We do not confront the trauma that Clay and Daniel WebsterDaniel Alan WebsterGaetz set to endorse primary opponent of fellow Florida GOP lawmaker Former cop Demings faces progressive pushback in veepstakes Overnight Energy: Biden campaign says he would revoke Keystone XL permit | EPA emails reveal talks between Trump officials, chemical group before 2017 settlement | Tensions emerge on Natural Resources panel over virtual meetings MORE did.

They were using their great skills to keep a nation that was so divided together. Without them, it is reasonable to postulate that civil war would have erupted in the 1840s or 1850s, and with much less likelihood that the nation would survive as one.

Today, we confront issues that should be eminently resolvable.

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They are not overly complex. They should not require those who espouse one solution over another to tie themselves to a mast of intolerance.

For example, there should be a clear path to a workable and responsible immigration policy.

In fact it was offered a few years ago. It involved a strong guest worker program, an equally strong enforcement regime against American employers who hired people here illegally, a robust program to retain and attract foreign workers who could bring needed skills to our nation, a pathway to legal status for people here illegally but who had over the years been responsible and, yes, expanded border protection including building a wall, where needed.

It was a bipartisan plan. It is still rational and should be viable.

Except that the debate over immigration policy is no longer about substance.

It is about the president.

It is partisanship.

It is demagoguery on steroids.

It is about people “going to the mattress” to fight over something that should be eminently solvable but is not, because ideological theocracy possesses both parties and the body politic.

The same, of course, can be claimed for most issues of substance that now stand in limbo due the descent of our parties into the basements of mean-spirited confrontation.

The budget; the deficit that is eating away our children’s and grandchildren’s future; social issues of consequence; trade; our national defense structure; tax reform; social security solvency — the list is extensive.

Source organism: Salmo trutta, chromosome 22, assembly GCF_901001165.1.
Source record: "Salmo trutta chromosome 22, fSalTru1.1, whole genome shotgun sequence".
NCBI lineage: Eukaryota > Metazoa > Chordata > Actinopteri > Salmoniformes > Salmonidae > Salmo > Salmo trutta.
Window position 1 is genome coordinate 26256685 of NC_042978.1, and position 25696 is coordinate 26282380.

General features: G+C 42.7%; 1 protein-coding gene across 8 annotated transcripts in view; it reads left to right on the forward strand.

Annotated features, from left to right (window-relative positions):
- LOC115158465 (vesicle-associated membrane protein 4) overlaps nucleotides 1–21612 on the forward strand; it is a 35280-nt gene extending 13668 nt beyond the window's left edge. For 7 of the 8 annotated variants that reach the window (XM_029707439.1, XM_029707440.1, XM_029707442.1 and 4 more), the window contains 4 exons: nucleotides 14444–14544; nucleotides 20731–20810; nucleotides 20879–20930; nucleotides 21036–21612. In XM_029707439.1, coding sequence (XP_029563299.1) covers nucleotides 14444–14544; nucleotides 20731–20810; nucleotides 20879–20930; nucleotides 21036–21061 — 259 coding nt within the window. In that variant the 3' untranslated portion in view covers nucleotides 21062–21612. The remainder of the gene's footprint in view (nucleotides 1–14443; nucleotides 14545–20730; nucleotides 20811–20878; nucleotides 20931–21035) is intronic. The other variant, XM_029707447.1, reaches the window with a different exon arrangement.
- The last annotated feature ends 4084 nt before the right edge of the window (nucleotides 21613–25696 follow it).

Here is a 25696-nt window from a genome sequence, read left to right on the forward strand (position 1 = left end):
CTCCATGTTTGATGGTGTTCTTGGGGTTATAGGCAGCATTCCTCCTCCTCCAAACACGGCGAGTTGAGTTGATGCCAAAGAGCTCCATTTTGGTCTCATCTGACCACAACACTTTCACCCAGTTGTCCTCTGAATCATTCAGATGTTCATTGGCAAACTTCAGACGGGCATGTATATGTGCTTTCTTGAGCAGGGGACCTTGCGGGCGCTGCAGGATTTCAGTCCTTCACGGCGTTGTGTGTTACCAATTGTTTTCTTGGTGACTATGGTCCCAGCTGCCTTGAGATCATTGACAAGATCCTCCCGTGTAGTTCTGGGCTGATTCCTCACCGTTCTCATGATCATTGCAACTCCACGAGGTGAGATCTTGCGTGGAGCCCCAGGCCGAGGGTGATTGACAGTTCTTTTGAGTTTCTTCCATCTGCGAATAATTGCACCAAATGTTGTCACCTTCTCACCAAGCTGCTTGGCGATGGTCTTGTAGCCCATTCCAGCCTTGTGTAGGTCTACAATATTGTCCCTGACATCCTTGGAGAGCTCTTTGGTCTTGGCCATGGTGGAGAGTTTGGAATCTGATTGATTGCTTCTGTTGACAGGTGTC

These are issues that should be discussed without uncompromising rancor, but they are not.

We do not have a Clay or a Webster to turn to, it would seem.

We could certainly use leadership of their force and logic to draw out compromise and cause people to pause and reflect on the damage that is being done by the present state of our political discourse.

“Dread” is the word bestowed by Clay on what he saw as the nation’s fate in those extraordinarily fateful days.

It is a term which unfortunately may also be applicable today, although it should not be, since the issues in contest today have nowhere near the gravity of slavery.

Speaker Nancy PelosiNancy PelosiMcConnell focuses on confirming judicial nominees with COVID-19 talks stalled Overnight Defense: Top admiral says 'no condition' where US should conduct nuclear test 'at this time' | Intelligence chief says Congress will get some in-person election security briefings Pelosi must go — the House is in dire need of new leadership MORE (D-Calif.) said last week that Democrats should not seek the impeachment of the president because he is “not worth it.” Her words were a clear attempt to mute the noise of her most vociferous colleagues.

Her comments were hardly a Clay-like disavowal of the destructive policy of impeachment, but they at least pushed the House away from pursuing a course of reprisal that would be harmful not only to her party but to the nation.

The Speaker made the correct choice. It was the first sign that maybe there will be a pulling back from this invasive vitriol that has possessed our parties.

It is a strange point at which to start the repair and move toward the possible return to civility and constructiveness. But we need to start somewhere.

Now is a good time and the Speaker may have — even unsuspectingly — given us an actual place for a beginning.

Her call for no impeachment could be called an olive branch…sort of.

Judd Gregg (R) is a former governor and three-term senator from New Hampshire who served as chairman and ranking member of the Senate Budget Committee, and as ranking member of the Senate Appropriations Foreign Operations subcommittee.